February 17, 2015


On February 16 2016, the Academy Of Motion Picture Arts And Sciences announced that they now have a new manufacturer for their statuettes. Here are the details on 
the new statuettes and trivia on the Oscar's history, including how it got its name 

Photo courtesy: AMPAS

The New Oscar Statuettes
  • Two years ago, the Academy announced that Polich Tallix Fine Art Foundry, based in Rock Tavern, New York, will exclusively create its iconic Oscar statuettes, starting with the 88th Academy Awards. In a process that returns to the Oscar’s fine art roots, the statuettes will now be hand-cast in bronze before receiving its 24-karat gold finish.
  • the new Oscar-making process starts by creating digital scans of the statuette. The digital Oscar is then 3D-printed and molded so the form can be cast in wax. Each wax statuette is coated in a ceramic shell. The wax inside is then melted, making room for the statuettes to be cast in liquid bronze. Later the cooled bronze statuette is sanded to a mirror polish finish, and then electroplated with a permanent layer of reflective 24-karat gold by Epner Technology, and finally hand-buffed to a satin finish.
  • The statuette was originally gold-plated solid bronze. Bronze was later abandoned in favor of britannia metal—a pewter-like alloy, which made it easier to give the statuettes their smooth finish. Now, the Academy Awards will again be gold-plated bronze, given the new Oscar statuette manufacturing process.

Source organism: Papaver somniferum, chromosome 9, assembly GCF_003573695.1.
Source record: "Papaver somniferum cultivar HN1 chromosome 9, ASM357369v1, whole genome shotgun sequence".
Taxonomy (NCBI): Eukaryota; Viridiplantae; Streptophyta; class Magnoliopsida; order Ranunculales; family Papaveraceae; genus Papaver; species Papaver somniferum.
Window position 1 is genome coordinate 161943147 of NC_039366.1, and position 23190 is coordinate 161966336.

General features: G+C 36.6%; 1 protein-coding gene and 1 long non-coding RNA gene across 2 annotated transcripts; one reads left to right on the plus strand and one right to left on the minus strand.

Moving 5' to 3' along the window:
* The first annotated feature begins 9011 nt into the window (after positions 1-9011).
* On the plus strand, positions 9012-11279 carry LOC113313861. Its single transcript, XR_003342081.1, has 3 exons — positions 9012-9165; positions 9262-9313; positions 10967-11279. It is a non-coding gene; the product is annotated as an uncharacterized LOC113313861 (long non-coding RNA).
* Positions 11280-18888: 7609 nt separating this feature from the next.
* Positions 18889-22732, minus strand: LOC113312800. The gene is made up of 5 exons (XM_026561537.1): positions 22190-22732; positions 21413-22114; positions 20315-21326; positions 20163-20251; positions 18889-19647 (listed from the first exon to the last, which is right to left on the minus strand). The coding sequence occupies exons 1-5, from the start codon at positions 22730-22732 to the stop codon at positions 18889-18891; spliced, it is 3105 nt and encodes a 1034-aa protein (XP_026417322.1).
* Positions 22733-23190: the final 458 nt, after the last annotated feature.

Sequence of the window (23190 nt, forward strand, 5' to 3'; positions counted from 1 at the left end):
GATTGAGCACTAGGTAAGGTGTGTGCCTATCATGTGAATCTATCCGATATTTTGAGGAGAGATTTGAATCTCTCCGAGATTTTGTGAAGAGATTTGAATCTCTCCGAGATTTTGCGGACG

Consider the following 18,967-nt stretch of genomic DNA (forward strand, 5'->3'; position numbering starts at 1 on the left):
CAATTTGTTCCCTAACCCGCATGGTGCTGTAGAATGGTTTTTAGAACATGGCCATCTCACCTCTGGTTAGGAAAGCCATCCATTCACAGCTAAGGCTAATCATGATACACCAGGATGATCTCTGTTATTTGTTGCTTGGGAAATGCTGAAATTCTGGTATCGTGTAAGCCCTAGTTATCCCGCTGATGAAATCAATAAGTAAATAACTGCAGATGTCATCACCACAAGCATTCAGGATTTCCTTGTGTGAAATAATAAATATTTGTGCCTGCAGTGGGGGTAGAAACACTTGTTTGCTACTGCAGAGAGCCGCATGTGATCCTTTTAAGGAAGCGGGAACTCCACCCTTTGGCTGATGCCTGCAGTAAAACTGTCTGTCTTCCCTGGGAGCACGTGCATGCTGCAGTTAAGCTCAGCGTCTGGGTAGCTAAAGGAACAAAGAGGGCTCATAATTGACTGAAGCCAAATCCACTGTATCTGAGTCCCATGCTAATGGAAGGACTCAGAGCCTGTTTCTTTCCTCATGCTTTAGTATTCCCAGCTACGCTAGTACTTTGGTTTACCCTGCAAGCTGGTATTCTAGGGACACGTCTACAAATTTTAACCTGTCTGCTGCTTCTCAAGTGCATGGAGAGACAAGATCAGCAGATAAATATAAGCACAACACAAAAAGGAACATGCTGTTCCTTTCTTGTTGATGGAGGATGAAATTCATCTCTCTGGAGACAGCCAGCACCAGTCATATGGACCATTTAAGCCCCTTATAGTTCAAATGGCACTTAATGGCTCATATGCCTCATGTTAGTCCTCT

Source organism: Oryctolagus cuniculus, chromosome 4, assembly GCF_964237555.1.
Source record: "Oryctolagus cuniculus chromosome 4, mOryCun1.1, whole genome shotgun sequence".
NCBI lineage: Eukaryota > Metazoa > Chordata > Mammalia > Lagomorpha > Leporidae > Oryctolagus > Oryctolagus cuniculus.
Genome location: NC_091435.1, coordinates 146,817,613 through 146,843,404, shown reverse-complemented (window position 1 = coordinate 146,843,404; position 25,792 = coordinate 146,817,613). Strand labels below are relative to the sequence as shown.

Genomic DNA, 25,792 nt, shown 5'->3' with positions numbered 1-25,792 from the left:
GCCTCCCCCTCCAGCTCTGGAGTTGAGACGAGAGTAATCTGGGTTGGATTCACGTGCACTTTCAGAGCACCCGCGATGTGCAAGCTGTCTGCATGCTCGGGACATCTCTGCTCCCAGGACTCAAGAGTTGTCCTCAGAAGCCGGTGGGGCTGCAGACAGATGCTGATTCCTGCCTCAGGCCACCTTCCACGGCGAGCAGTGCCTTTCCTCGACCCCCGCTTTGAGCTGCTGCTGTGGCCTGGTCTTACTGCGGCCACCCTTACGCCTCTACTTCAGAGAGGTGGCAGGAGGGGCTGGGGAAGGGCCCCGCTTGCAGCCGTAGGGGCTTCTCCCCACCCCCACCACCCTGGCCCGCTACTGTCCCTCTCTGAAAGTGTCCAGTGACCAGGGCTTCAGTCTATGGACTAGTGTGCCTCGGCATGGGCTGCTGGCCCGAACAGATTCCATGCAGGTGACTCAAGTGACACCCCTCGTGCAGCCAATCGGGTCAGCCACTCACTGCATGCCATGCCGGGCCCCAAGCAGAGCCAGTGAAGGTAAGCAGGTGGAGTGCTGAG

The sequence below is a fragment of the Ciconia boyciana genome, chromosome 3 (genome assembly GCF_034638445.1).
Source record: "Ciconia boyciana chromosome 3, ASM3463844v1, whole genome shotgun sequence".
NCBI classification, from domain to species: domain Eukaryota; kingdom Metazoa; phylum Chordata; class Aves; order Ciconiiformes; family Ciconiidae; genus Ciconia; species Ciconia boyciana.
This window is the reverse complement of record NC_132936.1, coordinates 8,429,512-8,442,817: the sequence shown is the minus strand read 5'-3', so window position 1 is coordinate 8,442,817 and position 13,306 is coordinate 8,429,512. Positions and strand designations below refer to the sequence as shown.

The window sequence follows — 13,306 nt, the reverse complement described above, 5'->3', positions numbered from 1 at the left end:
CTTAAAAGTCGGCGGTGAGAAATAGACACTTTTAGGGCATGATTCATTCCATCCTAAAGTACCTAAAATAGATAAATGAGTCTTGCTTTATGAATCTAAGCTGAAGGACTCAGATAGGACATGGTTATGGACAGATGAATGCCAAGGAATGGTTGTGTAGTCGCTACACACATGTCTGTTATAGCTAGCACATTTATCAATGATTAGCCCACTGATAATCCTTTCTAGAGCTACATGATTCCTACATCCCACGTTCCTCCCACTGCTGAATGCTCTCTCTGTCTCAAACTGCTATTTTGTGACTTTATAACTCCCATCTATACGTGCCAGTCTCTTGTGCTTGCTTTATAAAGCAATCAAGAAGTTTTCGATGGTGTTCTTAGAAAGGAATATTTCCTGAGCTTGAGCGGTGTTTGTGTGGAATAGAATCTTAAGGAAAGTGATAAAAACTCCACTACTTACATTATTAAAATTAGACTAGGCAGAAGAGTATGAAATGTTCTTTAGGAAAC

Other Trivia
  • Because of the metals shortage during World War II, Oscars were made of painted plaster for three years. Following the war, all of the awarded plaster figures were exchanged for gold-plated metal ones.
  • The Oscar statuette is a stylized figure of a knight holding a crusader's sword, standing on a reel of film with five spokes signifying the five original branches of the Academy (actors, directors, producers, technicians and writers), and the sword symbolizing protection for welfare and advancement of the industry.
  • No model was used during the design process of the Oscar.
  • The Oscar is 13.5" (21.6cm) tall, it weighs 8.5lbs (3.85kg) and the diameter of its base is 5.25" (13.3cm).
  • Since the first Oscars in 1929, 2,951 statuettes have been presented to recipients.
  • At one of the meetings following the incorporation of the Academy Of Motion Picture Arts And Sciences in 1927, MGM art director Cedric Gibbons sketched the figure of a knight gripping a sword, standing in front of a reel of film. This design was realized in three-dimensional form by sculptor George Stanley, who was commissioned the task by Gibbons, who chose the final design.
  • The design of the statuette has never changed from its original conception, but the size of the base varied until the present standard was adopted in 1945.
  • Officially named The Academy Award of Merit, the statuette is better known by its nickname, Oscar—not officially used by the Academy until 1939.
  • The origins of the nickname aren’t clear. However, a popular story has been that Academy librarian and eventual executive director Margaret Herrick thought it resembled her Uncle Oscar and said so, after which the Academy staff began referring to it as Oscar.

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